The LondonTimes had an interesting article today that reminds us the Renaissance did not just re-discover antiquity, it sometimes overlaid its own ideas upon it. Take, for example, the idea that statuary should be white, unpainted.
“The ideal of unpainted sculpture took shape in Renaissance Rome, inspired by finds and early collections of Classical marble statues such as the Laocoön, discovered in 1506, said Dr Susanne Ebbinghaus of Harvard University, organiser of a recent conference on Gods in Colour. These were denuded of their painted surfaces by prolonged exposure to the elements, burial and often, most likely, a good scrub upon recovery” … [However] new research using strong raking light sources and beams of ultraviolet light has shown, however, that many Classical statues were gaudily painted in a plethora of colours.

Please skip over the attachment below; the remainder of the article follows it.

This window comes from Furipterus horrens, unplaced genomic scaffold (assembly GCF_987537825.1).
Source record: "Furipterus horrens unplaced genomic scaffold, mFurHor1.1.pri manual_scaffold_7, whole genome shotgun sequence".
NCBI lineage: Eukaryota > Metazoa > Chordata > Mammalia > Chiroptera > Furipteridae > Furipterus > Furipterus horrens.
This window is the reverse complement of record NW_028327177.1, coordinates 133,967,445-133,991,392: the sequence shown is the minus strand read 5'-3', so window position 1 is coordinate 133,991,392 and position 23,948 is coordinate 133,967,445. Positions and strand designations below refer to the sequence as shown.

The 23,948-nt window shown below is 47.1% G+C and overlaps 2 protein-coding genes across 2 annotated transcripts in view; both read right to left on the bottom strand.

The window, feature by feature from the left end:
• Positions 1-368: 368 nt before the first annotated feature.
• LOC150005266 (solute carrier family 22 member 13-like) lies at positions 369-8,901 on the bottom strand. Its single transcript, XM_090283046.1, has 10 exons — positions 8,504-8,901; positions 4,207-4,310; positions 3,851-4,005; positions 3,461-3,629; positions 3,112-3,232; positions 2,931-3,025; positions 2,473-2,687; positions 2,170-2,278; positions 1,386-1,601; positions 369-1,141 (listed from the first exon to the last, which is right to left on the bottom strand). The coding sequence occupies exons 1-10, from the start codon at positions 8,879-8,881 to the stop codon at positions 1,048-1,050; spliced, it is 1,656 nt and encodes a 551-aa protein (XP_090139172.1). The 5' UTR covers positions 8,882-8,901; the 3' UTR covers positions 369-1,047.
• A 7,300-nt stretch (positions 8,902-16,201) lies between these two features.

When ancient sculptures began to be unearthed early in the 19th century, such as those from the Temple of Aphaia on Aegina, excavated in 1811, significant traces of paint were visible. Reconstructions on paper of presumed original colour schemes engendered debate as to whether white marble was still desirable, and by midcentury John Gibson had created the Tinted Venus in emulation of Praxiteles. However, “we have still not come to terms with the painted marble sculpture of Ancient Greece and Rome,” Dr Ebbinghaus said.
There is, of course, room for the startling white purity of untouched marble, but generally speaking, I like warm bright colours, even in scultpure.